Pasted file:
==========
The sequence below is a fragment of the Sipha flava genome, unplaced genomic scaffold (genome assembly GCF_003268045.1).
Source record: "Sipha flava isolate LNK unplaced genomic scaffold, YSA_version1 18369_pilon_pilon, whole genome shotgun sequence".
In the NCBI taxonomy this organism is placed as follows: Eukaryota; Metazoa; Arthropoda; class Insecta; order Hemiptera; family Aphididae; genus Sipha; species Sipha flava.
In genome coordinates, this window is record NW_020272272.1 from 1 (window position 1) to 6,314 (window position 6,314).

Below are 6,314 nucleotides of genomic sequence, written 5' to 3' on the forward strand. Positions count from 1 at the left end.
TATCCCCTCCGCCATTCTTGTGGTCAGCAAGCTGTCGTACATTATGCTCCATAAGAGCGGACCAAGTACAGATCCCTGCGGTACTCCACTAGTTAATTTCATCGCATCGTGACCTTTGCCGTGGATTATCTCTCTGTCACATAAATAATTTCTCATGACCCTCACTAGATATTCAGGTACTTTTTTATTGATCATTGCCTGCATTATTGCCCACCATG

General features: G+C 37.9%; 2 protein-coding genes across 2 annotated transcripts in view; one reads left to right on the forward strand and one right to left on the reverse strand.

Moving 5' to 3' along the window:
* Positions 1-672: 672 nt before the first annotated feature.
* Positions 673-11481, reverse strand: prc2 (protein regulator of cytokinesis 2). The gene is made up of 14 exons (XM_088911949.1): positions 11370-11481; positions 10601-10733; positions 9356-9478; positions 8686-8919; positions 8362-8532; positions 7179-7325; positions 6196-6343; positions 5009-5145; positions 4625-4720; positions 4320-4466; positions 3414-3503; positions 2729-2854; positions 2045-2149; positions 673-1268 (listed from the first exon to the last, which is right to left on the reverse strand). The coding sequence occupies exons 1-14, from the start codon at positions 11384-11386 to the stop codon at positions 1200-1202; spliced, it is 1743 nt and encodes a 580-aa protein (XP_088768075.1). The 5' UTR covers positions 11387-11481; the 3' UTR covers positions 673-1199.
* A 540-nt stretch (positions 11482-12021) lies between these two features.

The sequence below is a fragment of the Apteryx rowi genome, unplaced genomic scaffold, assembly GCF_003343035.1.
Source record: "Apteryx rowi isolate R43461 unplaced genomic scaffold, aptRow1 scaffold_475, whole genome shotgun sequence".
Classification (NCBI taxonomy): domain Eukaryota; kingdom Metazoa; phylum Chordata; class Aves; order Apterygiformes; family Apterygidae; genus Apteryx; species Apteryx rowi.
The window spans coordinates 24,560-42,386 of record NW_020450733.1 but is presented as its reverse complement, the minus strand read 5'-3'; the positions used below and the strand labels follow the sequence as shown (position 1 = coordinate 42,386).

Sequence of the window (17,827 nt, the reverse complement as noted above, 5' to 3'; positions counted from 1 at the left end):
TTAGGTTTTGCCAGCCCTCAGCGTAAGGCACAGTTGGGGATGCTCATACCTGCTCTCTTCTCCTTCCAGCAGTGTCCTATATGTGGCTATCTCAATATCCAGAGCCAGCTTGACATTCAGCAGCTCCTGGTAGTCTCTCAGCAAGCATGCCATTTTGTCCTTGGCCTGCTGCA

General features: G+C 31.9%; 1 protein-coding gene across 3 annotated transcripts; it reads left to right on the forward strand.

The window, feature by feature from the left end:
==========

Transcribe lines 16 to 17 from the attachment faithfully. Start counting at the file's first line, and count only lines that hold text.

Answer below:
Sequence of the window (17,827 nt, the reverse complement as noted above, 5' to 3'; positions counted from 1 at the left end):
TTAGGTTTTGCCAGCCCTCAGCGTAAGGCACAGTTGGGGATGCTCATACCTGCTCTCTTCTCCTTCCAGCAGTGTCCTATATGTGGCTATCTCAATATCCAGAGCCAGCTTGACATTCAGCAGCTCCTGGTAGTCTCTCAGCAAGCATGCCATTTTGTCCTTGGCCTGCTGCA